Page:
Later the video will also con­trast the wob­bly soft­ware stack dis­played at the video’s 44 sec­ond mark with a nice, super-stable, cloud-supported stack of cloud-based apps show­cased at the 2:40 mark.

4. The Video Makes Effec­tive Use of Real­ity Hooks and Analogies

When the Sales­force video com­pares gmail with Microsoft Exchange, a light goes on. Any­one with the slight­est gMail expe­ri­ence knows that it truly deliv­ers on Apple’s claimed promise of “It just works.” gMail might not have the best inter­face in the world, but it does work uber-reliably, with no tech­ni­cal fid­dling required on the part of the user.

So what bet­ter way to drive home the advan­tages of cloud-based com­put­ing over reguar, enter­prise level soft­ware than bring­ing it to the level of imme­di­ate, shared expe­ri­ence.  The abil­ity to bring the ben­e­fits of cloud-based apps home to the viewer, serves not only as an explana­tory anal­ogy, but as a per­sua­sive “real­ity hook.”

5. The video’s strongest and bold­est claims are fol­lowed by a gen­uine “Here’s why” sequence

Start­ing at the 1:50 mark and run­ning all the way till 2:10, the Sales­force video makes sev­eral bold claims about cloud-based apps: that you can be up and run­ning in a few days, that their apps cost less, are more scal­able and secure and reli­able than reg­u­lar soft­ware. Then, they give a nice reason-why expla­na­tion for those claims.

Right at the 2:10 mark the video launches into an expla­na­tion of multi-tenancy, com­par­ing it to rent­ing space in an office build­ing (rather than pay­ing for the whole build­ing your­self).  Strong, Rel­e­vant Claims + Cred­i­ble Proof = Per­sua­sion. The sales­force video gets this in a way that a lot of explana­tory videos don’t.

6. The video uses music to its advantage

Go ahead and lis­ten to the video as it switches from the piano music of frus­tra­tion and pain while it explains busi­ness software’s short­com­ings to play­ing a high-beat, up-tempo music when explain­ing the advan­tages of cloud com­put­ing. When you con­trol the music, you con­trol the emo­tional tone of the video, mean­ing that every explana­tory video ought to make per­sua­sive use of music, just like Salesforce’s video does.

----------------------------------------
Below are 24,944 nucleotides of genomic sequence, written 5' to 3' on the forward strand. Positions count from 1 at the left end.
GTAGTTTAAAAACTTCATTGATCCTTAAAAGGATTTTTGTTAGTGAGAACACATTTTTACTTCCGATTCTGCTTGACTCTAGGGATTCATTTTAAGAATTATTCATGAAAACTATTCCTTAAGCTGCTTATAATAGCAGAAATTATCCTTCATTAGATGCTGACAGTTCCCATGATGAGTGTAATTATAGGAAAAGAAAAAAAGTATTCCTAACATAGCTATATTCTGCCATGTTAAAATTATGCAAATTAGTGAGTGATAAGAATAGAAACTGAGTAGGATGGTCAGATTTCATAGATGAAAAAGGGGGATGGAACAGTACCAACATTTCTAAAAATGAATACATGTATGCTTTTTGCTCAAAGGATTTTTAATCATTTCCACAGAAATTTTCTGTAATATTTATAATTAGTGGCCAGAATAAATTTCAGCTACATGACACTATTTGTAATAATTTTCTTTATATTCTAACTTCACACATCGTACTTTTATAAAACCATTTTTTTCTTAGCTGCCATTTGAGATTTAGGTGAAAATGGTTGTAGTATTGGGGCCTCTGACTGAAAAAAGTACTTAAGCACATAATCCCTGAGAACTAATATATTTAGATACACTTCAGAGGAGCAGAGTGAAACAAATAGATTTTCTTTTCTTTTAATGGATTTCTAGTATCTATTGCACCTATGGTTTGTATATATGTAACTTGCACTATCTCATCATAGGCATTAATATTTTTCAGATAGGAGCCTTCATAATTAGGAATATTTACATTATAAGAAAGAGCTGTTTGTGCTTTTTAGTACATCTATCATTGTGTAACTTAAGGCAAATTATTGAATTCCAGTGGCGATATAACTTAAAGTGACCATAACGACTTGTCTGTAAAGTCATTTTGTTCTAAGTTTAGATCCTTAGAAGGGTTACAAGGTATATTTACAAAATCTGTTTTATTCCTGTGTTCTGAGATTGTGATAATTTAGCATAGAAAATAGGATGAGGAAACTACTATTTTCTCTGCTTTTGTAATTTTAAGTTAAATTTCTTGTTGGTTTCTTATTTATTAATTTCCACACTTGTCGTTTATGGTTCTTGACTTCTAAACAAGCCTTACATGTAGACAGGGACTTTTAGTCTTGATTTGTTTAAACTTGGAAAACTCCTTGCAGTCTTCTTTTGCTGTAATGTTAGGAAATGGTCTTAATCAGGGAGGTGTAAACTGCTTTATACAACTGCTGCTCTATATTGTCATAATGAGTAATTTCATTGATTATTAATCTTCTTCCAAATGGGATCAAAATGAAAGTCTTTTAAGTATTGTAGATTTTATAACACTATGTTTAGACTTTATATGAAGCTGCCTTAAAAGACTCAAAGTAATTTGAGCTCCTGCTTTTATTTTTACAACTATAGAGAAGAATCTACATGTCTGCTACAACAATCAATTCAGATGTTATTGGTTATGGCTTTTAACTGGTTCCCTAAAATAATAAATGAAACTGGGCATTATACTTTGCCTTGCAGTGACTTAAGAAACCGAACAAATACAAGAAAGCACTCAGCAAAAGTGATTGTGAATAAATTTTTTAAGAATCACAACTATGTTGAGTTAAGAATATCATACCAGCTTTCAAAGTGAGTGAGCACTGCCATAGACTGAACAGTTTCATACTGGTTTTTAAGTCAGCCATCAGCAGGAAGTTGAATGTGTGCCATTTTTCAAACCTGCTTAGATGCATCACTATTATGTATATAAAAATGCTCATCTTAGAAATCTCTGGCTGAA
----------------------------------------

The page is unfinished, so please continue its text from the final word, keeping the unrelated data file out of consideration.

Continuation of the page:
The Bot­tom Line

If you’re plan­ning on cre­at­ing an explana­tory video for your busi­ness or start-up, it’s well worth the time to watch a bunch of them from dif­fer­ent providers.  Watch them with the sound off. Watch them with the sound on but the video cov­ered up. Now ask yourself:

  • Which ones make full use of visual storytelling?
  • Which make effec­tive use of music?
  • Which take too darn long to get to the point?
  • And which ones actual achieve both clar­ity and cred­i­bil­ity regard­ing the prod­ucts claimed benefits?

What you’ll prob­a­bly find is that great explana­tory videos require a strongly per­sua­sive script AND strong visual sto­ry­telling. Just make sure you’re get­ting both parts of that equa­tion into your video…

P.S. There are a lot of solid explana­tory videos out there and I’ll be review­ing more in the com­ing weeks, so if you’ve got a favorite you’d like ana­lyzed, link to it in the comments.

 

You, my friend, are hard­wired to find mean­ing; you can not help but con­nect the dots.

Case in point, the tri­an­gle to the right doesn’t exist. The only shapes in that pic­ture are three black pac-man shapes.

Yeah, the neg­a­tive space left by those pac­man shapes include wedges of white — but the larger tri­an­gle that you see con­nect­ing those wedges of white into a mean­ing­ful pat­tern only exists in your mind.

And yet, if the pac­mans are there, you can’t help but see that tri­an­gle, can you?

In fact, the only way to not see the tri­an­gle is to remove two of the pac­man fig­ures, ’cause as long as the dots are there, you WILL con­nect them.

Design­ers refer to this as “clo­sure,” and it’s more than just a par­lor trick or visual illusion.

Clo­sure and Image-Text Interaction